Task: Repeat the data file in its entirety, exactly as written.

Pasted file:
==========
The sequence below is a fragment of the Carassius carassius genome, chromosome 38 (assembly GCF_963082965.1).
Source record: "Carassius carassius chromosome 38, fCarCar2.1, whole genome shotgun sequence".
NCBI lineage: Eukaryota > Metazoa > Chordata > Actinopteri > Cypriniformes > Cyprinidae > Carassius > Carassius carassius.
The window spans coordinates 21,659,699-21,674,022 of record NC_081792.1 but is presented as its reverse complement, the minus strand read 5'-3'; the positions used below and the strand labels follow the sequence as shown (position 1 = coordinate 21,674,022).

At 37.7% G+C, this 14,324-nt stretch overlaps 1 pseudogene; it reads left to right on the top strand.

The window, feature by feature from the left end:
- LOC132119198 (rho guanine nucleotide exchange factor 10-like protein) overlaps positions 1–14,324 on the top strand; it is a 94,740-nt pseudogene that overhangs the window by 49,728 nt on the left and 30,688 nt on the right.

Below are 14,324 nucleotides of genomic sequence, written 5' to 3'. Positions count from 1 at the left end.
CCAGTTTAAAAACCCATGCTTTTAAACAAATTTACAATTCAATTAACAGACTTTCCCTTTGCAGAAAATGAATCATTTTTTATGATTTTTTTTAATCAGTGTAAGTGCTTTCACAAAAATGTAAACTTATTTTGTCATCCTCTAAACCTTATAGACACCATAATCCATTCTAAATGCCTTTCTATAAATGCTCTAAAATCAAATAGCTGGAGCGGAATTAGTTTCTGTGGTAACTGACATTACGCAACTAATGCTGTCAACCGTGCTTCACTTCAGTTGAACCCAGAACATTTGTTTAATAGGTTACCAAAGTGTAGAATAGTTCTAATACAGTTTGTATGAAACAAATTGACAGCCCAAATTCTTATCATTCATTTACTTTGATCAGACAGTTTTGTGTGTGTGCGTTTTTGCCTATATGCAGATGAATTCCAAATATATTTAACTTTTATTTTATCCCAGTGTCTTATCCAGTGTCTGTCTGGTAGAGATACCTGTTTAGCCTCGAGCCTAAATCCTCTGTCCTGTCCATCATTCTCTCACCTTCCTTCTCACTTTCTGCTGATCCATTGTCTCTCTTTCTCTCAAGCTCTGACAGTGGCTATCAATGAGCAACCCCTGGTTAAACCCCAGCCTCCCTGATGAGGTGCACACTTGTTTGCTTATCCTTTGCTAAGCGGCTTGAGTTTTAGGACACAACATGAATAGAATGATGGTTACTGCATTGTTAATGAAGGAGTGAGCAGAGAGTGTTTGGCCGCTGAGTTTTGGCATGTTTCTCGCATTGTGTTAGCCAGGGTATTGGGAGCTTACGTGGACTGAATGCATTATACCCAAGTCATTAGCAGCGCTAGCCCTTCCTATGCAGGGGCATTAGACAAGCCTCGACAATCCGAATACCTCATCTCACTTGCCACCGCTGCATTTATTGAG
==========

The sequence below is a fragment of the Carassius carassius genome, chromosome 38 (assembly GCF_963082965.1).
Source record: "Carassius carassius chromosome 38, fCarCar2.1, whole genome shotgun sequence".
NCBI lineage: Eukaryota > Metazoa > Chordata > Actinopteri > Cypriniformes > Cyprinidae > Carassius > Carassius carassius.
The window spans coordinates 21,659,699-21,674,022 of record NC_081792.1 but is presented as its reverse complement, the minus strand read 5'-3'; the positions used below and the strand labels follow the sequence as shown (position 1 = coordinate 21,674,022).

At 37.7% G+C, this 14,324-nt stretch overlaps 1 pseudogene; it reads left to right on the top strand.

The window, feature by feature from the left end:
- LOC132119198 (rho guanine nucleotide exchange factor 10-like protein) overlaps positions 1–14,324 on the top strand; it is a 94,740-nt pseudogene that overhangs the window by 49,728 nt on the left and 30,688 nt on the right.

Below are 14,324 nucleotides of genomic sequence, written 5' to 3'. Positions count from 1 at the left end.
CCAGTTTAAAAACCCATGCTTTTAAACAAATTTACAATTCAATTAACAGACTTTCCCTTTGCAGAAAATGAATCATTTTTTATGATTTTTTTTAATCAGTGTAAGTGCTTTCACAAAAATGTAAACTTATTTTGTCATCCTCTAAACCTTATAGACACCATAATCCATTCTAAATGCCTTTCTATAAATGCTCTAAAATCAAATAGCTGGAGCGGAATTAGTTTCTGTGGTAACTGACATTACGCAACTAATGCTGTCAACCGTGCTTCACTTCAGTTGAACCCAGAACATTTGTTTAATAGGTTACCAAAGTGTAGAATAGTTCTAATACAGTTTGTATGAAACAAATTGACAGCCCAAATTCTTATCATTCATTTACTTTGATCAGACAGTTTTGTGTGTGTGCGTTTTTGCCTATATGCAGATGAATTCCAAATATATTTAACTTTTATTTTATCCCAGTGTCTTATCCAGTGTCTGTCTGGTAGAGATACCTGTTTAGCCTCGAGCCTAAATCCTCTGTCCTGTCCATCATTCTCTCACCTTCCTTCTCACTTTCTGCTGATCCATTGTCTCTCTTTCTCTCAAGCTCTGACAGTGGCTATCAATGAGCAACCCCTGGTTAAACCCCAGCCTCCCTGATGAGGTGCACACTTGTTTGCTTATCCTTTGCTAAGCGGCTTGAGTTTTAGGACACAACATGAATAGAATGATGGTTACTGCATTGTTAATGAAGGAGTGAGCAGAGAGTGTTTGGCCGCTGAGTTTTGGCATGTTTCTCGCATTGTGTTAGCCAGGGTATTGGGAGCTTACGTGGACTGAATGCATTATACCCAAGTCATTAGCAGCGCTAGCCCTTCCTATGCAGGGGCATTAGACAAGCCTCGACAATCCGAATACCTCATCTCACTTGCCACCGCTGCATTTATTGAG